Public works department masters the art of multitasking

One department employee spends every day, spring through fall, tending the landscape at the township’s five parks and two open-space parks. This rain garden was built and planted with Chester Ridley Crum Watershed Association. During summer, and the busy leaf season, the township hires part-time help with its parks and blacktop repairs.

For about $750, Assistant Public Works Director, Frank Freeman, devised two brine applicators (100- and 700-gallon capacity) that can be mounted on a pick-up truck and sewer machine (shown here). It would have cost the township thousands of dollars to buy the equipment.

The department’s fleet manager works three days a week, and is responsible for nine highway and eight police department vehicles. It takes two months to prepare seven leaf machines. A leaf machine is shown here, at the township’s yard waste drop-off and free compost pick-up area.

With everything the department does, one might think its facility would be the size of a small town. Actually, says Public Works Director, Darryl Dixon, it’s smaller than most people think. “We try to be efficient with our space and operations by placing everything strategically within a series of bays,” he says. “Residents can still come in and out safely.”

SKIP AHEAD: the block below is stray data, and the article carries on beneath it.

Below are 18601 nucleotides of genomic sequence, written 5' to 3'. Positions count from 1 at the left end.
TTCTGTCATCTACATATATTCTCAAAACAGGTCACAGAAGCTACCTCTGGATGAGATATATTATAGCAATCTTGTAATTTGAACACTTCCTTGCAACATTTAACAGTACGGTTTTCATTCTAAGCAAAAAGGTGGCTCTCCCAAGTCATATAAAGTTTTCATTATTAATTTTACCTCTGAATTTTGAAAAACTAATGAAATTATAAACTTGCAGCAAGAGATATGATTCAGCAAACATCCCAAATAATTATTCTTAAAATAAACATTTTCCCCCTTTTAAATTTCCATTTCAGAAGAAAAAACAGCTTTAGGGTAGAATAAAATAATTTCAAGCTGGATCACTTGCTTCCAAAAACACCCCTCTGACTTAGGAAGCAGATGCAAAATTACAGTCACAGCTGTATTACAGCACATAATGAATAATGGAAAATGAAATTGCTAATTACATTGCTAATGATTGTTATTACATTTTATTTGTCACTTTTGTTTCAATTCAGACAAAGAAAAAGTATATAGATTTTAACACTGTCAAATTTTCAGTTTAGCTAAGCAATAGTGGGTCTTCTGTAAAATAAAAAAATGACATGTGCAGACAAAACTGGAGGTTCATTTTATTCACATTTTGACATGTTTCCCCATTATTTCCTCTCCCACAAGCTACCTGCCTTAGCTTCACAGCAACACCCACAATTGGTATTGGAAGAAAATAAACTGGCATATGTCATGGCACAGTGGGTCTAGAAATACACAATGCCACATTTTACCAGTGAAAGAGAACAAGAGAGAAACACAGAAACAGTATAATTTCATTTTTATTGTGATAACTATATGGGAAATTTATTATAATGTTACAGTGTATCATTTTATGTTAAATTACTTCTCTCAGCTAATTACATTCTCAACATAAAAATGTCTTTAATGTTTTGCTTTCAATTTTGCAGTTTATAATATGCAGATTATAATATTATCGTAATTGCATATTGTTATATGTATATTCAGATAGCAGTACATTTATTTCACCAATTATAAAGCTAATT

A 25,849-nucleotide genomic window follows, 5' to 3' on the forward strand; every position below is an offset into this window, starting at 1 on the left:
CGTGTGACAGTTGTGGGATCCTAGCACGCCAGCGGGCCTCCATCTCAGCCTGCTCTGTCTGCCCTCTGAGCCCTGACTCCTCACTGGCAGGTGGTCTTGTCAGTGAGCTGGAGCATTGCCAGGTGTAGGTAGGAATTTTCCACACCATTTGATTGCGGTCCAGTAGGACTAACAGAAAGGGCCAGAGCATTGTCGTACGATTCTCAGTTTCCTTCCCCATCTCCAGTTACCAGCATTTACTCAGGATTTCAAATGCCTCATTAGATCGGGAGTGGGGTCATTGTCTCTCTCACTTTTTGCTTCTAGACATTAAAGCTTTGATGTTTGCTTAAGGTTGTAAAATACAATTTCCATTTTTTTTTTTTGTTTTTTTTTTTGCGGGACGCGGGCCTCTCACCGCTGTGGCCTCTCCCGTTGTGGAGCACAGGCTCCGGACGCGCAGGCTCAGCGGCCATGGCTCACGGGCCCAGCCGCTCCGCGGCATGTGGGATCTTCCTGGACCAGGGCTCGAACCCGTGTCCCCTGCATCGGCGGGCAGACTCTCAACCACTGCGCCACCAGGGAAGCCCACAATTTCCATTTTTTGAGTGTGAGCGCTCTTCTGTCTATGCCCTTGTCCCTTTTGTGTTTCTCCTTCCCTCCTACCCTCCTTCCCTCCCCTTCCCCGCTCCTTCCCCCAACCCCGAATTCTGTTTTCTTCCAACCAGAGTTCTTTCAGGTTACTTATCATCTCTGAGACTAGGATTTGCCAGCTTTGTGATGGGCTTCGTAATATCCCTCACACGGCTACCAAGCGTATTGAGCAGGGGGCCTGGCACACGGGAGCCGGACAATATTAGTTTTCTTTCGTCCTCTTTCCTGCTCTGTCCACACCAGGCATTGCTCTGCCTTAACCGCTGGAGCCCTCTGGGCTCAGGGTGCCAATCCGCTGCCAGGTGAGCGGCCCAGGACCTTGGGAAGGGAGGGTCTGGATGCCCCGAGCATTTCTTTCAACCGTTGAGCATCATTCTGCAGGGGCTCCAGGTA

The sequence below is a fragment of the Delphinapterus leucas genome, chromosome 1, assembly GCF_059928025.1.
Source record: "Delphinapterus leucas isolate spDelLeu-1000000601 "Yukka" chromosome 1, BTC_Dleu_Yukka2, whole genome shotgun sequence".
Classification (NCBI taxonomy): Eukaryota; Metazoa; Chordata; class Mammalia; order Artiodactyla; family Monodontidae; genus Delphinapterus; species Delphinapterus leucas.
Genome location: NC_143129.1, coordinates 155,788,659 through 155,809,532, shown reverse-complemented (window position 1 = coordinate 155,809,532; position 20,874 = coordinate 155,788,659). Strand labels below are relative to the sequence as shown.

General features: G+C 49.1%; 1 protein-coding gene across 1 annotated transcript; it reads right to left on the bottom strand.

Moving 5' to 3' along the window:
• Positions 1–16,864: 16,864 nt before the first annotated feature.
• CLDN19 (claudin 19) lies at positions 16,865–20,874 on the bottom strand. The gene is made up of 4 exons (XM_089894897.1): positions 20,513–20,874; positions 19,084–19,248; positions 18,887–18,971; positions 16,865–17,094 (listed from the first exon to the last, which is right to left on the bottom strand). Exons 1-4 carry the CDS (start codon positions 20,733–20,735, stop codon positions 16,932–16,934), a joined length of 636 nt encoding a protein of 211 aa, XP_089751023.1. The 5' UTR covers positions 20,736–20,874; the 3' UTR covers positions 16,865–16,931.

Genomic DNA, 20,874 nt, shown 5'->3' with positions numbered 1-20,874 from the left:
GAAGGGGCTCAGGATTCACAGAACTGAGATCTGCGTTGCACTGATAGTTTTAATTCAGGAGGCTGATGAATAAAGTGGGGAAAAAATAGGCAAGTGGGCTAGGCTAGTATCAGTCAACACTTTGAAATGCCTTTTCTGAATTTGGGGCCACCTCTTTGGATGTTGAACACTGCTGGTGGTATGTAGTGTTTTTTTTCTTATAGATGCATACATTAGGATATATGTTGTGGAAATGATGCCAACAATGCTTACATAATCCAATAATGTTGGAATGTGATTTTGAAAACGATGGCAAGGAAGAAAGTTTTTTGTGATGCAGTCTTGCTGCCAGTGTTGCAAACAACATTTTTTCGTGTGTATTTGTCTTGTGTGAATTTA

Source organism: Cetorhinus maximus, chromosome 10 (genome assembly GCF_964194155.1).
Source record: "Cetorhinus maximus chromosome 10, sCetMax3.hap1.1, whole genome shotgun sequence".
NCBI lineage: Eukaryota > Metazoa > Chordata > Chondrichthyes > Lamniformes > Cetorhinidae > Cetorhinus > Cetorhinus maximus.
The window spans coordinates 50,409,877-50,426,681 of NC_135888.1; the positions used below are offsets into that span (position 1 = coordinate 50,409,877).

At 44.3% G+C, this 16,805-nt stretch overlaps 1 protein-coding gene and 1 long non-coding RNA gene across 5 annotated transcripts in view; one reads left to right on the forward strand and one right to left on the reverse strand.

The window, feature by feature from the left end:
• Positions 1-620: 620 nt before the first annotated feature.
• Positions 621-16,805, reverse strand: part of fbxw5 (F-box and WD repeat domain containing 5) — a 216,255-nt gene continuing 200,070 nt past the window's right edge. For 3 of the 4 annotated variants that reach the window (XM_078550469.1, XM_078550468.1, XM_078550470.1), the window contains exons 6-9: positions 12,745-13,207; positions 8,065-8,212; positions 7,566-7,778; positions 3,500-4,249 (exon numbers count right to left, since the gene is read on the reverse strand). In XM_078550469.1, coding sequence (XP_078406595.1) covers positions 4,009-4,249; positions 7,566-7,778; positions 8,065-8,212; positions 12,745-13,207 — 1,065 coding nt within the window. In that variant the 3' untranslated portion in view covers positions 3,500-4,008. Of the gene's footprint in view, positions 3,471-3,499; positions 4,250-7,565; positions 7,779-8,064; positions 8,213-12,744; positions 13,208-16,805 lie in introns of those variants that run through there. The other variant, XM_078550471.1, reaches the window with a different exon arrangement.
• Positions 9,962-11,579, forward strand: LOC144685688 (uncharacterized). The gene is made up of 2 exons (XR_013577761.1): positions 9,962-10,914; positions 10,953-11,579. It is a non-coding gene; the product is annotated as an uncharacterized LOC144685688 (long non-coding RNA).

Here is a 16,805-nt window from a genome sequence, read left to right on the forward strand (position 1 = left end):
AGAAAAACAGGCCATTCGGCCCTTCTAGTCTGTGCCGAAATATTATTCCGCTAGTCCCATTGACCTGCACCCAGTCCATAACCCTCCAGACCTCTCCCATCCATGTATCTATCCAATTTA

Nether Providence Township occasionally contracts out major jobs, such as deep sewer work (more than 6 feet deep) or replacing an entire sewer main. The township’s highway crew performs its own asphalt repairs with an annual budget of $100,000, but will hire a contractor for a large resurfacing project.

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